New York’s billionaire mayor said Monday he has the right to use some of his personal fortune to garner support from City Council members on bills restricting police tactics he plans to veto.
The two bills passed by the City Council last week create an inspector general for the New York Police Department and make it easier for people who believe they have been racially profiled to sue the city. Saying that the bills would crimp police, Bloomberg spent weeks, first trying to prevent their passage, and is now trying to veto the legislation.
But both bills passed with at least 34 votes, the minimum number needed to override a veto. On Monday, Bloomberg responded to a report that he could use his wealth to influence City Council members up for re-election, saying he was willing to support candidates with whom he agrees, financially or otherwise.
The mayor noted that it was standard practice for outside groups to attempt to influence their representatives, and said he would similarly push candidates to vote in his favor.
Bloomberg did not detail how he could do so, but he could potentially give to council candidates or make what is known as independent expenditures — such as ads advocating for or against them — on their behalf, subject to certain contribution limits and rules that would also apply to any other New Yorker.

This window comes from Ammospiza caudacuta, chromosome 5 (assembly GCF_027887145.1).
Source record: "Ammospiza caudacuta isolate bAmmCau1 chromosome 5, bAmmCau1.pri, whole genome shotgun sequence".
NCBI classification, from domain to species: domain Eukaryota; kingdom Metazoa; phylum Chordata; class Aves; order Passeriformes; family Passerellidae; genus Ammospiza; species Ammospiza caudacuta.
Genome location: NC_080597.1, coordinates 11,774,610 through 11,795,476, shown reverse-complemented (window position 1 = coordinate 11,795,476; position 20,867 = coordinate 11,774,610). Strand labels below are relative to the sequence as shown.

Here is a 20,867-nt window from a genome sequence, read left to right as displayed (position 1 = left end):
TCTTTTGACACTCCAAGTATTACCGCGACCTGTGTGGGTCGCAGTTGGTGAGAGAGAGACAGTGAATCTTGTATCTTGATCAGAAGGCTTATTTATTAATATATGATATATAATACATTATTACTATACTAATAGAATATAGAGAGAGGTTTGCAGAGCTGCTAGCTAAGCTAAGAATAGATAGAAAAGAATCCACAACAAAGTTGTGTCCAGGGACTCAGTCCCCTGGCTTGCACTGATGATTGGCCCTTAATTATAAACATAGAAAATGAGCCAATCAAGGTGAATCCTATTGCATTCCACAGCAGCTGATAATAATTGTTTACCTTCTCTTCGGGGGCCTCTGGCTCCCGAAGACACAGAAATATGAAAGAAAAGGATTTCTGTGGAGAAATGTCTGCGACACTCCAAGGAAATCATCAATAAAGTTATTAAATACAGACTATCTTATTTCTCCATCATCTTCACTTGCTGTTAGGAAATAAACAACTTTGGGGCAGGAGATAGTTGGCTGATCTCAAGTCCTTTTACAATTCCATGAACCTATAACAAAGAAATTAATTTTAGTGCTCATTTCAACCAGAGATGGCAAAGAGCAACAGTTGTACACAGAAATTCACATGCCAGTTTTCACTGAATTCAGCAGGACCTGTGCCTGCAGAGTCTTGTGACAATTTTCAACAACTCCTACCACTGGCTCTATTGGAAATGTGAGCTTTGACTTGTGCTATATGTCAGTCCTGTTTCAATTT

Or he and his aides could also simply call and lobby City Council members to their cause.
“I’m going to encourage other people to vote for those things,” the mayor said Monday at an unrelated news conference. “Some of these things are life and death issues, like these two horrendous bills in the City Council.”
Advocates of the measures denounced the mayor’s attempt to sway the bills’ passage. The group Communities United for Police Reform reiterated in a statement Monday that the two bills would protect New Yorkers’ civil rights and safety.
Bloomberg is “now seeking to sow fear and spread around his billions of dollars to threaten council members and buy their votes,” said spokeswoman Joo-Hyun Kang.
The mayor has 30 days from the bills’ passage to issue a veto, at which point the City Council would have another 30 days to override.